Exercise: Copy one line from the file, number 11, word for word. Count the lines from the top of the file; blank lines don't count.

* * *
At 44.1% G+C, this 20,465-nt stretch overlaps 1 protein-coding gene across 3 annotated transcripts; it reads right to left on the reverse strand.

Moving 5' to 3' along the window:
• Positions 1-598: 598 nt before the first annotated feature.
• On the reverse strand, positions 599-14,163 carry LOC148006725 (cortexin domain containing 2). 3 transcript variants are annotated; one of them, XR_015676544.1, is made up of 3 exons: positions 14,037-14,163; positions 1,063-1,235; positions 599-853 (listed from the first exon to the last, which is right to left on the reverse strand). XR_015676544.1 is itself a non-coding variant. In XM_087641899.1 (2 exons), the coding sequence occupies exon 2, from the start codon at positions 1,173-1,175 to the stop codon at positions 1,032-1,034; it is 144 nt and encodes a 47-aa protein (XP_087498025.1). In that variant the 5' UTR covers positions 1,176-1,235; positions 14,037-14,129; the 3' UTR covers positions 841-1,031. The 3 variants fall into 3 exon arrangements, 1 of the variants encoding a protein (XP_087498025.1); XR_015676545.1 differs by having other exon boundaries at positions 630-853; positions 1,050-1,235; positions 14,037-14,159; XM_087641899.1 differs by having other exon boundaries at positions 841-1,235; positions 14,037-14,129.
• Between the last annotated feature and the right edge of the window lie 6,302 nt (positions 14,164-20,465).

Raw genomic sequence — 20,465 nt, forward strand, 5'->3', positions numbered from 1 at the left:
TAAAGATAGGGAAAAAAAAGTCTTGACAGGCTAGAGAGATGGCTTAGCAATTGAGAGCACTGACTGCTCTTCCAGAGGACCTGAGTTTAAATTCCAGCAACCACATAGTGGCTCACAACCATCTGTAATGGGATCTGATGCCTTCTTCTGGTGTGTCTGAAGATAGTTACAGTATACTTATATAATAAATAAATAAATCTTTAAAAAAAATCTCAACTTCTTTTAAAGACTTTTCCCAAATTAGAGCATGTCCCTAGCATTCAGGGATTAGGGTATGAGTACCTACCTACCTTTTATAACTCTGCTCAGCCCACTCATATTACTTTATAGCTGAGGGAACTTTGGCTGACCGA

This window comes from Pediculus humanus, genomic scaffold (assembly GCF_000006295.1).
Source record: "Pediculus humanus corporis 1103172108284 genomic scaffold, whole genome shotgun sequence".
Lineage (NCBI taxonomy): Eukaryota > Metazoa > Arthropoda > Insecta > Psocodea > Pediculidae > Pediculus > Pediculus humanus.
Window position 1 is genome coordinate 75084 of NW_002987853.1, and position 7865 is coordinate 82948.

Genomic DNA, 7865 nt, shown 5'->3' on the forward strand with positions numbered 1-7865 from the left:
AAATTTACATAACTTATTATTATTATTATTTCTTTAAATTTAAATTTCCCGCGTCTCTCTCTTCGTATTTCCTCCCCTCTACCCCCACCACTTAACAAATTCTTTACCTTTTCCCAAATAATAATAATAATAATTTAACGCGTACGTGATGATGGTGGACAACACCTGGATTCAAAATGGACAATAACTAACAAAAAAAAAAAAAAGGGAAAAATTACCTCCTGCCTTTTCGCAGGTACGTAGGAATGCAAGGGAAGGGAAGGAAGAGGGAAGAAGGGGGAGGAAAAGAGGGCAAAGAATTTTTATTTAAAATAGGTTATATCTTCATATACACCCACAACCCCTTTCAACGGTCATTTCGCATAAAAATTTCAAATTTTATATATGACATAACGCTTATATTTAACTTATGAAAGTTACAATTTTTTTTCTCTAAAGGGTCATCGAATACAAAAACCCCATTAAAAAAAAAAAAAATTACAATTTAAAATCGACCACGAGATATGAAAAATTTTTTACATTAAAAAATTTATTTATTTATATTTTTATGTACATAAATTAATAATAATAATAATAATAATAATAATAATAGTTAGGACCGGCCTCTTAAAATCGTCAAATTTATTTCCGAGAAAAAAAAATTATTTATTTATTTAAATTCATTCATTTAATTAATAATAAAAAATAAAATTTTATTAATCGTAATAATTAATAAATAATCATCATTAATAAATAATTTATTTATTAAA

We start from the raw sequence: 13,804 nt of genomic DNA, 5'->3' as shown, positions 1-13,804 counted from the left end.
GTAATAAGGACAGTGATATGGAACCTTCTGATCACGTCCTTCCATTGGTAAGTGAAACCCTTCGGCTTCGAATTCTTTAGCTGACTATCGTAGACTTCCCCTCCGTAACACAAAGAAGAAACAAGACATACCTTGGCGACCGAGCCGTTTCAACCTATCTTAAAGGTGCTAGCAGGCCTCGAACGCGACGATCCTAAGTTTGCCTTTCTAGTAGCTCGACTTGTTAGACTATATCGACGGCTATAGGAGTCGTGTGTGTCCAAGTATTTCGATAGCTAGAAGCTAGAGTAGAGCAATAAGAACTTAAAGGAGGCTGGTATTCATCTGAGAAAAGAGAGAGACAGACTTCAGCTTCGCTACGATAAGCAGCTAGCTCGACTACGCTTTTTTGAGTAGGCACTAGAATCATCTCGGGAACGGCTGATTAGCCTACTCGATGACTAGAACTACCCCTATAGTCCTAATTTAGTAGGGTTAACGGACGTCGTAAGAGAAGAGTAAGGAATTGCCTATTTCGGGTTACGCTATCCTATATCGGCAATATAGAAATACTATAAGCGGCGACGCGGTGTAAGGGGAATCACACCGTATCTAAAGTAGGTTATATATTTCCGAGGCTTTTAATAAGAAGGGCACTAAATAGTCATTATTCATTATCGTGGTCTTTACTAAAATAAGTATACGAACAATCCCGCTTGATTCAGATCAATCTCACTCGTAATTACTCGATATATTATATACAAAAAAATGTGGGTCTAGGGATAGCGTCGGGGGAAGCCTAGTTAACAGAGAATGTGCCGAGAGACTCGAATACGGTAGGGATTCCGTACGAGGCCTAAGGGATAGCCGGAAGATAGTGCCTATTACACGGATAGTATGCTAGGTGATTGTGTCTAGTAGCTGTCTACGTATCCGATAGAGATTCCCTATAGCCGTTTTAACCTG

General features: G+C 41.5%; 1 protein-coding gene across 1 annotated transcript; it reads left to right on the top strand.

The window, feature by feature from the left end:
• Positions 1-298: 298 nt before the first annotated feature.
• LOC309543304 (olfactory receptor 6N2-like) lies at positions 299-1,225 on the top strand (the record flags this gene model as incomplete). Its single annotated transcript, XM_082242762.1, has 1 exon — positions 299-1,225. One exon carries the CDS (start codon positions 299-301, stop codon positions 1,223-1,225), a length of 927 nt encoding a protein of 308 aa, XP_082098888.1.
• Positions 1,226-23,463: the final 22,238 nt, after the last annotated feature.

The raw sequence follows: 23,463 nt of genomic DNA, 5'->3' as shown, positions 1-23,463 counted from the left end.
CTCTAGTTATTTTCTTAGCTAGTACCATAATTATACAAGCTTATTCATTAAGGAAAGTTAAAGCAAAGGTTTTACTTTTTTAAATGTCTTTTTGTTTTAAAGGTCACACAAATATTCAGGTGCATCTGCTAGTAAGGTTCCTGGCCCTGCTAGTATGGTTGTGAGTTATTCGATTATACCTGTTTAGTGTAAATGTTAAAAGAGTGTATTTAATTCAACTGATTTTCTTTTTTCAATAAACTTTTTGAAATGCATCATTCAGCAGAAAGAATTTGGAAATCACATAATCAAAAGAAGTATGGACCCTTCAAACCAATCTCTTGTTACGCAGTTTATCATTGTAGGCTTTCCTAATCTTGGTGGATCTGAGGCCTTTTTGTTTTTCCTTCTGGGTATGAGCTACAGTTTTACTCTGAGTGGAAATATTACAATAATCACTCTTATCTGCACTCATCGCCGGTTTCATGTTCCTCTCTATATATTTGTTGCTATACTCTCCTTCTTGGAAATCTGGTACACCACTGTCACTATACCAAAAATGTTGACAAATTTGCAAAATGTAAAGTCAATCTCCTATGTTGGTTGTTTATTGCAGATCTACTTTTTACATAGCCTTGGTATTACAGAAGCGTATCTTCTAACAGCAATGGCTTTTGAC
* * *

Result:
Window position 1 is genome coordinate 75084 of NW_002987853.1, and position 7865 is coordinate 82948.